Boris’s mum duped BORIS Johnson's mother was conned by two men who claimed to be antiques-buyers and came into her home and took a precious Fabergestyle egg. Charlotte Johnson Wahl, 74, contacted the men after spotting adverts in The Lady magazine offering cash in exchange for old broken clocks and watches. But once inside her home they took a miniature Faberge-style egg, a precious family item which has been in the family for a number of generations. Rachel Johnson, the foreign secretary's sister, described the incident in her weekly newspaper column, and revealed she heard the news after police officers interviewed her mother for two hours last week. Ms Johnson said she was amazed at the diligence of the officers and the men were arrested soon after and admitted being involved in several other incidents. The egg, handed down by a family member,will be returned after the court case.

CONTACT US Watch Out magazine is published by Who Can You Trust and produced by County Media Enterprises. Contact editor Peter Faulkner on 07958-475392 or 01268 566743 or email him at [email protected]



Tel: 01268-566 743 Mob: 07958 475 392

‘Help me find my missing sister’ BARBARA McGeachy would have celebrated her 79th birthday on April 12and her brother and nephew had hoped to share it with her. But Barbara cannot be found. She disappeared more than two decades ago and now police have started investigating her disappearance again. Brother Jim Dixon, 86, and her nephew Tim Dixon,56, joined police in launching an appeal for for new information which may lead to a breakthrough in the search. Barbara, a then 55-year-old housewife who lived in Trinity Road, Rayleigh, was reported missing in April 1994. In the years that have passed, her family have heard nothing from her, nor had any information which has successfully led to answers about her whereabouts.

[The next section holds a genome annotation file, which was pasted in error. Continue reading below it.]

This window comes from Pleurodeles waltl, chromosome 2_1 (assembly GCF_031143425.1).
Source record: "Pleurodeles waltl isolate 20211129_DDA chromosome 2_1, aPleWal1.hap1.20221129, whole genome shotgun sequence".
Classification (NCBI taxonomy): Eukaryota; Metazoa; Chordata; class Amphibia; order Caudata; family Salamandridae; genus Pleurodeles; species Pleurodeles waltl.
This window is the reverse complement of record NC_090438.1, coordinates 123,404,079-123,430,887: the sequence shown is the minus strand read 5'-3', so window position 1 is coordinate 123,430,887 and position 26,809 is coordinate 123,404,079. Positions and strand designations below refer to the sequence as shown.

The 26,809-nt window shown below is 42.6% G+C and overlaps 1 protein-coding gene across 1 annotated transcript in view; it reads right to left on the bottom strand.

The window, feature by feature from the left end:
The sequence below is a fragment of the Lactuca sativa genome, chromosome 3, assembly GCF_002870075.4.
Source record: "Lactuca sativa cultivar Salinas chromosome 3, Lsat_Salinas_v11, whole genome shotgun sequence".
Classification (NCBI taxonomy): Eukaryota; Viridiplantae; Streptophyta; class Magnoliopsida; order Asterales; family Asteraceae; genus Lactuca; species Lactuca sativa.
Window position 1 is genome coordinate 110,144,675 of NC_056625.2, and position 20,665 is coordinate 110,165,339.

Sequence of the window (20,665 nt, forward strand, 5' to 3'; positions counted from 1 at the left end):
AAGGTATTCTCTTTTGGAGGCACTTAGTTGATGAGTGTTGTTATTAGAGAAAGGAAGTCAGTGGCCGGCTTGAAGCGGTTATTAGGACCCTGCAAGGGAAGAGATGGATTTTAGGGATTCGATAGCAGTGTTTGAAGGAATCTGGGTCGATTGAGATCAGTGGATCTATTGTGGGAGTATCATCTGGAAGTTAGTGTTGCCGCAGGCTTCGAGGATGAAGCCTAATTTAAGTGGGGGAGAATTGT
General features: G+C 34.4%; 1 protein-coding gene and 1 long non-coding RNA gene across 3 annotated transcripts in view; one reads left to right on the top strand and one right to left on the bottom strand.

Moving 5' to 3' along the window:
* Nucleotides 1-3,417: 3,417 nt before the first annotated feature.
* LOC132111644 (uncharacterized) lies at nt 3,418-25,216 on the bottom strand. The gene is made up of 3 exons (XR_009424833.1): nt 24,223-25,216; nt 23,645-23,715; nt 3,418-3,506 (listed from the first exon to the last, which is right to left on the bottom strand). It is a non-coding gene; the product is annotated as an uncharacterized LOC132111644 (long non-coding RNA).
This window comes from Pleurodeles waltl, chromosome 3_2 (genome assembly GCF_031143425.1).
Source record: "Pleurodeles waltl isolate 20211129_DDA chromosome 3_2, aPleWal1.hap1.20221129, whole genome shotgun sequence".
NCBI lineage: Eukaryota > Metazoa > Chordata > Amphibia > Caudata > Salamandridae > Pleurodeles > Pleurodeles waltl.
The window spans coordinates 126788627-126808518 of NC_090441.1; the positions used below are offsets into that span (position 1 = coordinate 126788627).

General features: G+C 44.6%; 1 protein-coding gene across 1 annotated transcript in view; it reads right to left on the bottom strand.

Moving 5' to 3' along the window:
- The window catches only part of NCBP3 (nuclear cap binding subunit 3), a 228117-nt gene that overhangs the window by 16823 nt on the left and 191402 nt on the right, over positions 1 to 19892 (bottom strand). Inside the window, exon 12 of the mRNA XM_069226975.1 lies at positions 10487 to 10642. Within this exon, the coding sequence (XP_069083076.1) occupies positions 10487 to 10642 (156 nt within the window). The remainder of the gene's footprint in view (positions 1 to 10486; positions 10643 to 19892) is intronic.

Her brother and nephew are making a direct appeal for anyone with information which may be connected to her disappearance, to come forward. Tim Dixon, who lives in Cold Norton, and is a retired Essex Police officer, said: “Our family have been living with this for decades. Barbara has missed so many family events and milestones, including my wedding and the birth of my children. “We just want to know whether she is alive, and if not, what happened to her. We ask that anyone, specifically people who lived near the Trinity Road area during the time of my Aunt Barbara’s disappearance, and who think they may have relevant information, to contact police. “Even the tiniest piece of information

could lead to a breakthrough.” DI Granger, who is leading the review of Barbara’s case, said: “Essex Police has explored numerous lines of enquiry in this missing person case since the mid-nineties, including a number of reviews. “We are working closely with Barbara’s family to identify new information, however our investigative opportunities are gradually becoming fewer. “I want to hear from anyone who has even the smallest piece of information, or anecdote to share, which they feel could be useful in the search for Barbara.” Anyone with information is asked to call DI Anna Granger at Basildon Police Station on 101 or Crimestoppers anonymously on 0800 555 111 or via